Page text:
Laboratory data assessing the environmental factors which control photochemical alkyl nitrate production in seawater collected from the Southern Ocean, 2003-2006
Seawater samples were collected from 15m at the Rothera time series (RaTS) site from February 2005 until March 2007. During summer 2005-2006 samples were analysed using a GC-MS (gas chromatograph mass selective detector) set up in the Bonner laboratory. At all other times samples were stored on solid sorbents at -20C and returned to UEA for analysis. All trace gas seawater samples were extracted by purging and the resulting samples were analysed for selected alkyl nitrates and organohalogens using a GC-MSD. The instrument was set-up in the Bonner Laboratory at Rothera between November 2005 and April 2006. Sampling was not possible between mid-October and late December 2005 as the sea-ice remaining in the bay was not safe enough to traverse but was too abundant to launch a boat.
During passage from Stanley (Falklands Islands) to South Georgia, Stanley to Rothera and within the Western Core Box, 14 depth profiles, 70 surface seawater samples and 60 air samples were analysed for trace gas concentrations. In the Western Core Box, 6 CTD casts (3 off-shelf and 3 on-shelf) were carried out. Seawater and air samples were analysed for selected alkyl nitrates and organohalogens using a gas chromatograph - mass selective detector (GC-MSD). Data collected on biological and physical processes occurring within these regions was also used to compare alkyl nitrate and organo-halogen dynamics in these two geographically-close but hydrodynamically different ocean regions.
During 2005-2006 season, water samples were collected from Ryder Bay at the Rothera Time Series (RaTS) site. A biogeochemical profile of water samples was conducted at 5 depths: 0m (surface), 5m, 10m, 15m and 25m In addition to this, primary productivity measurements using 14C-sodium bicarbonate in conjunction with water-cooled light gradient (photosynthetron) and also nutrient uptake measurements using 15N labelled stable isotopes, were performed on the water samples.
Conductivity-Temperature-Depth casts were conducted at Ryder Bay and Marguerite Bay from the James Clark Ross (cruise numbers: JR112/113, JR136/137, JR155 and JR174). The CTD casts at each site were made at a range of depths from the bottom to the surface waters with samples collected for macronutrients, particulate biogenic silica,carbon and nitrogen for later analysis.
Two moorings were deployed and recovered using the James Clark Ross (cruise numbers: JR112/113, JR155). One was deployed in Ryder Bay at the Rothera Oceanographic and Biological Time Series (RaTS) oceanographic station midway between Rothera Point and Leonie Islands. The other was deployed in deep water in northern Marguerite Bay. The moorings were used to monitor particle flux, currents, salinity and temperature. Two sediment traps on each mooring were used to measure biogenic flux from surface waters to the seafloor and quantify changes down the water column.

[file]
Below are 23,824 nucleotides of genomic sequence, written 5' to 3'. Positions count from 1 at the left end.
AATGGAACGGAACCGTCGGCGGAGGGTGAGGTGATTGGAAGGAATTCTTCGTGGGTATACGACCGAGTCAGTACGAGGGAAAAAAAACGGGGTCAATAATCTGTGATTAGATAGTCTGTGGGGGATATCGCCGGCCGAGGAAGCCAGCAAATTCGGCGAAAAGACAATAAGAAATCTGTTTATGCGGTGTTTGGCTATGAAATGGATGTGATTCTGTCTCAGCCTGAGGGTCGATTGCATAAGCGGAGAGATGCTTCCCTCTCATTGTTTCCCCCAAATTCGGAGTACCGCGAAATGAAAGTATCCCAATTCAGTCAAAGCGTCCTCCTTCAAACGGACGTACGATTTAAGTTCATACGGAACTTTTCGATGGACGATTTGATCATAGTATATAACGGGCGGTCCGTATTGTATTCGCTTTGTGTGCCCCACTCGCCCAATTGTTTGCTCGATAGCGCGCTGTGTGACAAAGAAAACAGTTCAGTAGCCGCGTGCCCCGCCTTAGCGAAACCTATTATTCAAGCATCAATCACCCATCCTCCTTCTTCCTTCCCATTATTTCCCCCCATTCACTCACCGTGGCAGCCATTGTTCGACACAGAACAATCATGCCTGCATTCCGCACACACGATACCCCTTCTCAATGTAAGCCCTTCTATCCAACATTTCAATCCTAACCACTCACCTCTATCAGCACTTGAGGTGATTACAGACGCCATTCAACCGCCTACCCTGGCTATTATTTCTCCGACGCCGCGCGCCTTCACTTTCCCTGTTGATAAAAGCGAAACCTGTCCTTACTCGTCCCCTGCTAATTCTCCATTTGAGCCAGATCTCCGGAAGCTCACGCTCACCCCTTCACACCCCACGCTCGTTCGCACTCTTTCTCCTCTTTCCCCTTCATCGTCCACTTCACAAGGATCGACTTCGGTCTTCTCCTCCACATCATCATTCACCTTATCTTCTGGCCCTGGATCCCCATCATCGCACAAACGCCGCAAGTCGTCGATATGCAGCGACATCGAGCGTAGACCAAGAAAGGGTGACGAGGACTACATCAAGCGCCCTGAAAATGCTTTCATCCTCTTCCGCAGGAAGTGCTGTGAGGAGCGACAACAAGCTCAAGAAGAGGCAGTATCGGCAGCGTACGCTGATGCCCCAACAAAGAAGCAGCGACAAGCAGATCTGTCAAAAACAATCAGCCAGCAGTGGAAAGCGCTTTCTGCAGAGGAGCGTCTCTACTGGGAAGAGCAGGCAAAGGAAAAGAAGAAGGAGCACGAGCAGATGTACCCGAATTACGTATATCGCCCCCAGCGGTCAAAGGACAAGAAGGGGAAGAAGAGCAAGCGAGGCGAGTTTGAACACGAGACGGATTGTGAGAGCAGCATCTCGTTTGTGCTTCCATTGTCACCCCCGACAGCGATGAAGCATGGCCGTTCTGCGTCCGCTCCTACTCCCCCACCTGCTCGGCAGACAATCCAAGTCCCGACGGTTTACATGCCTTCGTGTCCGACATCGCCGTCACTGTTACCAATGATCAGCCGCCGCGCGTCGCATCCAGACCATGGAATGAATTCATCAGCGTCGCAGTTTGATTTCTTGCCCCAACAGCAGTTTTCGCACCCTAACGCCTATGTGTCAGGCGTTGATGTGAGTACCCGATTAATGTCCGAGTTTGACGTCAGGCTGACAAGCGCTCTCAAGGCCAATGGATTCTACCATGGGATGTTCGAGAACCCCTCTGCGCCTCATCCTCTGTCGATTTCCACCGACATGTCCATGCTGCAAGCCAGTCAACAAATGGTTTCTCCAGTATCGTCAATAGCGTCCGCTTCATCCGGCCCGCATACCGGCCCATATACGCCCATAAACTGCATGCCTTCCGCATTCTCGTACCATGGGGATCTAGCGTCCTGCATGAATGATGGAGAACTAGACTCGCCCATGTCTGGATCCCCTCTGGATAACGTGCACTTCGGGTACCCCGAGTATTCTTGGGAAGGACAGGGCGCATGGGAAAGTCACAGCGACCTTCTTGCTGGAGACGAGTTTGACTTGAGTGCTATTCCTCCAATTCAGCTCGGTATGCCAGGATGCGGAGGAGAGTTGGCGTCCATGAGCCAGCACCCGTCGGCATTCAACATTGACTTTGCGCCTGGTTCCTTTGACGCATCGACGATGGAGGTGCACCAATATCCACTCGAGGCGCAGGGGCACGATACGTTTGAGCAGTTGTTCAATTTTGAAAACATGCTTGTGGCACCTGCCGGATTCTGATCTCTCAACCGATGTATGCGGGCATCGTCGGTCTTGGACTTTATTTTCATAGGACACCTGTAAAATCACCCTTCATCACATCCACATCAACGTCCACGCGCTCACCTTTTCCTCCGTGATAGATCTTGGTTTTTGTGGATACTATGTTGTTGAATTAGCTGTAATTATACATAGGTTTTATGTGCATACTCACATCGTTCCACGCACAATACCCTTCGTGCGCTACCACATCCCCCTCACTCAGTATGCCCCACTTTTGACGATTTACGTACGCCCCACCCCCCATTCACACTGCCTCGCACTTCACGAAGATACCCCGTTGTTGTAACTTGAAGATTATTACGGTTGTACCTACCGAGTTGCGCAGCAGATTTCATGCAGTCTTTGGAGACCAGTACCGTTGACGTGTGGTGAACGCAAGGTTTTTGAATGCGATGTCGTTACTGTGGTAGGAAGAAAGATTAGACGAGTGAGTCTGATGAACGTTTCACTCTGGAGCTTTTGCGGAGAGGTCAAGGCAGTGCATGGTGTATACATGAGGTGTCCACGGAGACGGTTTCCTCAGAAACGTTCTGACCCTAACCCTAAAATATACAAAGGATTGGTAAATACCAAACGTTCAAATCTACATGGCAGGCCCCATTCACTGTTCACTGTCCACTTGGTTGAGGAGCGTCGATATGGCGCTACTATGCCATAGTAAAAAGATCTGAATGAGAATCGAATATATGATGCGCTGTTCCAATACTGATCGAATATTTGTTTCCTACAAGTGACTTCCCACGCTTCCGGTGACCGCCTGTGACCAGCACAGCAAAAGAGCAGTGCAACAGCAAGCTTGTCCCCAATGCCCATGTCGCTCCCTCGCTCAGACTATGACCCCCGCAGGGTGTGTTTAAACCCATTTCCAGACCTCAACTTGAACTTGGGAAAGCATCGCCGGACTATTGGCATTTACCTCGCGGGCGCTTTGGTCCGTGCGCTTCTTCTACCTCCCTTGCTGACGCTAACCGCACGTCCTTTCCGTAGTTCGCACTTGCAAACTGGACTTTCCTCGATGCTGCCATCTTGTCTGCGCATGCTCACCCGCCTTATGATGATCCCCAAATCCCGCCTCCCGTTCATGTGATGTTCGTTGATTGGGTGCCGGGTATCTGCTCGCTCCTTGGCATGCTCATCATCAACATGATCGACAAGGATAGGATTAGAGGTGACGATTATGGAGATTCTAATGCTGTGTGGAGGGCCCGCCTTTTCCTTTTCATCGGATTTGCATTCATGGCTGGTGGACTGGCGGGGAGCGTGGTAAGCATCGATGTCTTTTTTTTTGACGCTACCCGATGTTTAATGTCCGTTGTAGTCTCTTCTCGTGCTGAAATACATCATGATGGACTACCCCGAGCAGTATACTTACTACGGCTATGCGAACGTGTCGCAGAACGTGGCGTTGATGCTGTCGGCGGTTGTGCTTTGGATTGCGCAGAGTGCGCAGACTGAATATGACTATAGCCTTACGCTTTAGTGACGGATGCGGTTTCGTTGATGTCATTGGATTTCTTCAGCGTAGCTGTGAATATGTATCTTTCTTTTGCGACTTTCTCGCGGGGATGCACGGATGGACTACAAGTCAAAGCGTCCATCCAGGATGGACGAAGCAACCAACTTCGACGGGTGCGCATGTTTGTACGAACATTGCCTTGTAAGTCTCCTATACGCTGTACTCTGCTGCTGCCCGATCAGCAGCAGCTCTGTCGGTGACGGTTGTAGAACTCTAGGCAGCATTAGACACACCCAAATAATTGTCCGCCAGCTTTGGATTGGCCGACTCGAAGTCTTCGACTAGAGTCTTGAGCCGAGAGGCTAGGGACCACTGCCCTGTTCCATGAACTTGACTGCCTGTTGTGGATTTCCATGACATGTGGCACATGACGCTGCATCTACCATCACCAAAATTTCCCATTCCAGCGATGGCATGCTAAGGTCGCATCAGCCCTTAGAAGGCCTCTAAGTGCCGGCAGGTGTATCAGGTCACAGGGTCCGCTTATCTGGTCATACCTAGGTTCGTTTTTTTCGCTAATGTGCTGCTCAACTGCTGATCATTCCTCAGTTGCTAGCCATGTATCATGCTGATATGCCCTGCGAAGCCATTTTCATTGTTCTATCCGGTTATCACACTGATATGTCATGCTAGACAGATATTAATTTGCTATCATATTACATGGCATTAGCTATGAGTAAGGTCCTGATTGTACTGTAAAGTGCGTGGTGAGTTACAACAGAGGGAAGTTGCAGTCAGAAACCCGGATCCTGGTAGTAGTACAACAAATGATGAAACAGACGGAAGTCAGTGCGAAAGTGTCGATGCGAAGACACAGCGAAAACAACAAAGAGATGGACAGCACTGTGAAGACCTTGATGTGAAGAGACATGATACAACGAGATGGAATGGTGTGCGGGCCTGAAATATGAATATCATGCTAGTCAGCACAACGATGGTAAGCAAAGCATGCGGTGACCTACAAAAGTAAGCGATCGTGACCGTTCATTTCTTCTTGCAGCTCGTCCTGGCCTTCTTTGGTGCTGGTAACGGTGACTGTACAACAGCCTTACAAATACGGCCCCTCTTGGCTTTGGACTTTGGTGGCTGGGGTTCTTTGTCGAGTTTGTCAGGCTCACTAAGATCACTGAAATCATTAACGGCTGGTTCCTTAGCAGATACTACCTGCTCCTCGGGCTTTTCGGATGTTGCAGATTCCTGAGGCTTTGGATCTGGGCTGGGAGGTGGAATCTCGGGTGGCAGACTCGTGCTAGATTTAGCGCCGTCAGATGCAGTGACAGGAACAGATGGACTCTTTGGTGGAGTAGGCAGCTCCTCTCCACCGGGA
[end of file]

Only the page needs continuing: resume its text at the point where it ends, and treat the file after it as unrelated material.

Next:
Water samples were collected from Ryder Bay at the Rothera Time-Series (RaTS) site, using a small boat. A biogeochemical profile was performed at the following 5 depths: 0m (surface), 5m, 10m, 15m and 25m, for four RaTS events on: 7 January, 13 January, 19 January and 1 February 2005. Samples were taken for: phytoplankton nitrate, ammonium and urea uptake measurements, using stable isotope incubations and also primary production PvE curves were produced using 14C radioisotope incubations; Dissolved macronutrients (nitrate, silicate, phosphate, and urea); Surface dissolved iron. A scaled-down sampling RaTS event was performed by the Rothera Marine Assistants involving sampling for all above measurements once every 3 weeks at the 5m depth only at the RaTS site.
Box core samples were analysed for carbon and nitrogen isotopes, barium, aluminium and uranium and other lithogenic dust. Core dating was calculated and population analyses were used to determine species composition. The box cores were collected on the James Clark Ross (cruise numbers: JR112/113, JR136/137 and JR155) in January 2005 and December 2006. Swath bathymetry was also taken to identify optimum coring sites.
Conductivity-Temperature-Depth (CTD) casts were conducted to describe the physical structure of the water column and to provide water samples for nutrient and particulate matter analyses from the James Clark Ross. A CTD transect was also conducted on a cruise across the mouth of Marguerite Bay (it was the intention to cover the entire mouth, but sea ice prevented this from happening), and through the trough leading towards the mooring sites. These casts were used to sample nutrients (NO3-, NO2-, Si(OH)4); nutrient isotopes 13DIC (dissolved inorganic carbon) 15NO3; bulk organic POC/PON (particulate organic carbon/nitrogen); bulk organic delta 13POC and delta 15PON.
Sediment traps were deployed and recovered and CTD/rosette casts were taken at two sites, one in Ryder Bay and one in Marguerite Bay. Biogeochemical proxy signals of nutrients and organic matter were assessed in sea ice compared to the open water column. The flux of this material in time series sediment traps located to two depths below the sampling site was also followed. Past changes in these proxy signals in Ryder Bay were also investigated from box core material taken from the study site.